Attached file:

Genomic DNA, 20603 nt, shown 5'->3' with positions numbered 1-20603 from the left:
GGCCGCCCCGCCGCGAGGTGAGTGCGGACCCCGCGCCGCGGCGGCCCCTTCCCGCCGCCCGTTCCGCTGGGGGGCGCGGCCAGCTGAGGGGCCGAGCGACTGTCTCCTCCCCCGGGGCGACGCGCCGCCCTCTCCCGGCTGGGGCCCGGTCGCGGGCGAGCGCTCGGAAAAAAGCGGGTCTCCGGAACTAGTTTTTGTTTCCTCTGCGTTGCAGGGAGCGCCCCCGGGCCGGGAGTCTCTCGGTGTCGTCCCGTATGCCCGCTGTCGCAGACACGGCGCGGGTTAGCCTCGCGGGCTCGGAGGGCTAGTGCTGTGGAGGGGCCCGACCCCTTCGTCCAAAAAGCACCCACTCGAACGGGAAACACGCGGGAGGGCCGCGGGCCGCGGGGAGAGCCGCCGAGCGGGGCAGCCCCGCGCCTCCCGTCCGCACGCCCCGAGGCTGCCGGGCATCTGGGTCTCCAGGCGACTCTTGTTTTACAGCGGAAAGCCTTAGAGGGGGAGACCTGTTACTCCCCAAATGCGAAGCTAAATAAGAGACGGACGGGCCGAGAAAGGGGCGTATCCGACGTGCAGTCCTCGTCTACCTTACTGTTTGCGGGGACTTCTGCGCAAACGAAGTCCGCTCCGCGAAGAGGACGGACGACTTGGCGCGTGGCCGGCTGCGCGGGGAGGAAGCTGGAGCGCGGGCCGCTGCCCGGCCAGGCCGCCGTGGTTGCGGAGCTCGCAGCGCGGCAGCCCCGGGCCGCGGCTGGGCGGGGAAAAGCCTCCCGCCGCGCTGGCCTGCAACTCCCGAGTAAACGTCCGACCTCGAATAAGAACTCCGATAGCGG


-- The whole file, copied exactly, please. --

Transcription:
Genomic DNA, 20603 nt, shown 5'->3' with positions numbered 1-20603 from the left:
GGCCGCCCCGCCGCGAGGTGAGTGCGGACCCCGCGCCGCGGCGGCCCCTTCCCGCCGCCCGTTCCGCTGGGGGGCGCGGCCAGCTGAGGGGCCGAGCGACTGTCTCCTCCCCCGGGGCGACGCGCCGCCCTCTCCCGGCTGGGGCCCGGTCGCGGGCGAGCGCTCGGAAAAAAGCGGGTCTCCGGAACTAGTTTTTGTTTCCTCTGCGTTGCAGGGAGCGCCCCCGGGCCGGGAGTCTCTCGGTGTCGTCCCGTATGCCCGCTGTCGCAGACACGGCGCGGGTTAGCCTCGCGGGCTCGGAGGGCTAGTGCTGTGGAGGGGCCCGACCCCTTCGTCCAAAAAGCACCCACTCGAACGGGAAACACGCGGGAGGGCCGCGGGCCGCGGGGAGAGCCGCCGAGCGGGGCAGCCCCGCGCCTCCCGTCCGCACGCCCCGAGGCTGCCGGGCATCTGGGTCTCCAGGCGACTCTTGTTTTACAGCGGAAAGCCTTAGAGGGGGAGACCTGTTACTCCCCAAATGCGAAGCTAAATAAGAGACGGACGGGCCGAGAAAGGGGCGTATCCGACGTGCAGTCCTCGTCTACCTTACTGTTTGCGGGGACTTCTGCGCAAACGAAGTCCGCTCCGCGAAGAGGACGGACGACTTGGCGCGTGGCCGGCTGCGCGGGGAGGAAGCTGGAGCGCGGGCCGCTGCCCGGCCAGGCCGCCGTGGTTGCGGAGCTCGCAGCGCGGCAGCCCCGGGCCGCGGCTGGGCGGGGAAAAGCCTCCCGCCGCGCTGGCCTGCAACTCCCGAGTAAACGTCCGACCTCGAATAAGAACTCCGATAGCGG